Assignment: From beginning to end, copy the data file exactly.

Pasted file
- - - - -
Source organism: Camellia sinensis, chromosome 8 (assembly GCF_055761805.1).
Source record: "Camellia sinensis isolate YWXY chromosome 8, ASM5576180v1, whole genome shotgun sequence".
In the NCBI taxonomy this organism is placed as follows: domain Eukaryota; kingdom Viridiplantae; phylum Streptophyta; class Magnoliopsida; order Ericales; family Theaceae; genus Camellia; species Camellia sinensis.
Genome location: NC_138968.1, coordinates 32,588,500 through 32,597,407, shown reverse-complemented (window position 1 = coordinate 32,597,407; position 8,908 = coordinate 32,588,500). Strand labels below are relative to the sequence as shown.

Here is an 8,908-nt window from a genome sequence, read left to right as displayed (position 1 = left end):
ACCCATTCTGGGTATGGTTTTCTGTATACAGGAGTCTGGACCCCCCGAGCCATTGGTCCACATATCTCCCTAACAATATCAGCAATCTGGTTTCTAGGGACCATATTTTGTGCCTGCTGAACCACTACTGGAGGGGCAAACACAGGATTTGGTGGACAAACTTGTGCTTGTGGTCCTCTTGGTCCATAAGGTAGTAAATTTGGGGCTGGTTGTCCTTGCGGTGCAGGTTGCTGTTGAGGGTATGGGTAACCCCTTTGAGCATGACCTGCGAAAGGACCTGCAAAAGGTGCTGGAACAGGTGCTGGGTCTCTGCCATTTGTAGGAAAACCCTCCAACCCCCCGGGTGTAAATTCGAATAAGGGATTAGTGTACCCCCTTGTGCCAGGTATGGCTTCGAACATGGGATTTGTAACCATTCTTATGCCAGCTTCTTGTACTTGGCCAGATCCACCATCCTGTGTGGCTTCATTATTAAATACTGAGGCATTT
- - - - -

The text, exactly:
Source organism: Camellia sinensis, chromosome 8 (assembly GCF_055761805.1).
Source record: "Camellia sinensis isolate YWXY chromosome 8, ASM5576180v1, whole genome shotgun sequence".
In the NCBI taxonomy this organism is placed as follows: domain Eukaryota; kingdom Viridiplantae; phylum Streptophyta; class Magnoliopsida; order Ericales; family Theaceae; genus Camellia; species Camellia sinensis.
Genome location: NC_138968.1, coordinates 32,588,500 through 32,597,407, shown reverse-complemented (window position 1 = coordinate 32,597,407; position 8,908 = coordinate 32,588,500). Strand labels below are relative to the sequence as shown.

Here is an 8,908-nt window from a genome sequence, read left to right as displayed (position 1 = left end):
ACCCATTCTGGGTATGGTTTTCTGTATACAGGAGTCTGGACCCCCCGAGCCATTGGTCCACATATCTCCCTAACAATATCAGCAATCTGGTTTCTAGGGACCATATTTTGTGCCTGCTGAACCACTACTGGAGGGGCAAACACAGGATTTGGTGGACAAACTTGTGCTTGTGGTCCTCTTGGTCCATAAGGTAGTAAATTTGGGGCTGGTTGTCCTTGCGGTGCAGGTTGCTGTTGAGGGTATGGGTAACCCCTTTGAGCATGACCTGCGAAAGGACCTGCAAAAGGTGCTGGAACAGGTGCTGGGTCTCTGCCATTTGTAGGAAAACCCTCCAACCCCCCGGGTGTAAATTCGAATAAGGGATTAGTGTACCCCCTTGTGCCAGGTATGGCTTCGAACATGGGATTTGTAACCATTCTTATGCCAGCTTCTTGTACTTGGCCAGATCCACCATCCTGTGTGGCTTCATTATTAAATACTGAGGCATTT